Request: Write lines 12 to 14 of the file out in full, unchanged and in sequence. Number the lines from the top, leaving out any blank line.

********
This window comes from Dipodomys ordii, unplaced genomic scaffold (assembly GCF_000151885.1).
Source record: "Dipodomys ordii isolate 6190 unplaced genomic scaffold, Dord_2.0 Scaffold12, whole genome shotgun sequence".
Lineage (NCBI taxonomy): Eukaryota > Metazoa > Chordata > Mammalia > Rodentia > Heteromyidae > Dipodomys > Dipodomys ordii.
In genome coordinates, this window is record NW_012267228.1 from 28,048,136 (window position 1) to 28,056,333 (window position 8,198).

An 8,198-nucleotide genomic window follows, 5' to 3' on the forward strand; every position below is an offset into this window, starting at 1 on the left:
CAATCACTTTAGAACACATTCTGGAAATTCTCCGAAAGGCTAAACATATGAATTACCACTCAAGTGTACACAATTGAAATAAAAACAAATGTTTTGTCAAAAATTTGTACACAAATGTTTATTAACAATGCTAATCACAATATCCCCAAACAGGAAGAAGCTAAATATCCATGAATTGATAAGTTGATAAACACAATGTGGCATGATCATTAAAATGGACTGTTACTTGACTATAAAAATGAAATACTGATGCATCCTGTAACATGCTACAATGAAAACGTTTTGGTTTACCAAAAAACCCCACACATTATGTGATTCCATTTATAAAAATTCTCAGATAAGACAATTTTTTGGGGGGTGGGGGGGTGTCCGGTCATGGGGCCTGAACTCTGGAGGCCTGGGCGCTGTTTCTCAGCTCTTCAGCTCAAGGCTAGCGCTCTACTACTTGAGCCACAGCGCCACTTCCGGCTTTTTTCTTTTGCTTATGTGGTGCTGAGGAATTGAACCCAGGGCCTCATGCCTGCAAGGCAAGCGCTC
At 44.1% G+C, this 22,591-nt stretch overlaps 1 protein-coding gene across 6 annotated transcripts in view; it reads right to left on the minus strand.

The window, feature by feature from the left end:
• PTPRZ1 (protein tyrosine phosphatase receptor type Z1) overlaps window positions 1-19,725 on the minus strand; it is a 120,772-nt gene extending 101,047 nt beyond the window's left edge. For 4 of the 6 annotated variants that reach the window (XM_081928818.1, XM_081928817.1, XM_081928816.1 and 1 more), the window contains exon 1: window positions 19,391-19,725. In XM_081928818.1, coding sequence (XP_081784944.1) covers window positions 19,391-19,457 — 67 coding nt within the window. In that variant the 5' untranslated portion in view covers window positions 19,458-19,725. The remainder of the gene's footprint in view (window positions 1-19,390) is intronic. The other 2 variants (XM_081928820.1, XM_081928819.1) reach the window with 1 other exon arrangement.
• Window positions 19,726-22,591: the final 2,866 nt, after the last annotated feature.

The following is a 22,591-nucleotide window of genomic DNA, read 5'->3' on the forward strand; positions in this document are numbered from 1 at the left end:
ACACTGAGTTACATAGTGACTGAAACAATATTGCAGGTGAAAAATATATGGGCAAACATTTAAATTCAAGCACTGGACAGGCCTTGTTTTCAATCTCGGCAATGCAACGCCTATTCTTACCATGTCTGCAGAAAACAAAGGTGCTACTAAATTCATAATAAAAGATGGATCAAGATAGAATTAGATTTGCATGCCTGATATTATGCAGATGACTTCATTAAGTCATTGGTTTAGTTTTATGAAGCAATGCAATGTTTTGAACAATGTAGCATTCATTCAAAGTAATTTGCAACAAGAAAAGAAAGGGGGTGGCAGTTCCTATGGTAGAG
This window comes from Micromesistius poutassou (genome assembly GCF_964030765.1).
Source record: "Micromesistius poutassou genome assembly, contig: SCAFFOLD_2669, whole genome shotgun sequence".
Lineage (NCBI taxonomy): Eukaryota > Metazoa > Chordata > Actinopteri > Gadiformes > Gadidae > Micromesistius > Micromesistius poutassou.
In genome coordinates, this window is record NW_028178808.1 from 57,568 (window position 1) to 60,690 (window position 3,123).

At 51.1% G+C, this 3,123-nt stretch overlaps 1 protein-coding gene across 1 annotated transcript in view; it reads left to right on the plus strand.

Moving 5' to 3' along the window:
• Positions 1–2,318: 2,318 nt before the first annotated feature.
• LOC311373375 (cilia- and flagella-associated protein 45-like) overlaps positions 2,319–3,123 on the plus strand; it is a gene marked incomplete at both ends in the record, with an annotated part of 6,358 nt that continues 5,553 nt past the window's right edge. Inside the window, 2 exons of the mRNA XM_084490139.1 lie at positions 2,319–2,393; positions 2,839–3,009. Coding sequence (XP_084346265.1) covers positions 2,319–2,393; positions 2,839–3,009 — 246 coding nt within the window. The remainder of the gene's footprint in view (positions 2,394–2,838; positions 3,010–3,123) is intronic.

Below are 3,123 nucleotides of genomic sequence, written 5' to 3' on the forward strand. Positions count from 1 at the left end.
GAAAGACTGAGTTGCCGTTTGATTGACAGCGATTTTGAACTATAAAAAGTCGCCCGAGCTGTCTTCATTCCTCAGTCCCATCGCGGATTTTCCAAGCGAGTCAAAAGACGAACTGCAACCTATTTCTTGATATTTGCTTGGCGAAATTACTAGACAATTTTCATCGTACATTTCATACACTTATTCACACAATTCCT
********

ACACTGAGTTACATAGTGACTGAAACAATATTGCAGGTGAAAAATATATGGGCAAACATTTAAATTCAAGCACTGGACAGGCCTTGTTTTCAATCTCGGCAATGCAACGCCTATTCTTACCATGTCTGCAGAAAACAAAGGTGCTACTAAATTCATAATAAAAGATGGATCAAGATAGAATTAGATTTGCATGCCTGATATTATGCAGATGACTTCATTAAGTCATTGGTTTAGTTTTATGAAGCAATGCAATGTTTTGAACAATGTAGCATTCATTCAAAGTAATTTGCAACAAGAAAAGAAAGGGGGTGGCAGTTCCTATGGTAGAG
This window comes from Micromesistius poutassou (genome assembly GCF_964030765.1).
Source record: "Micromesistius poutassou genome assembly, contig: SCAFFOLD_2669, whole genome shotgun sequence".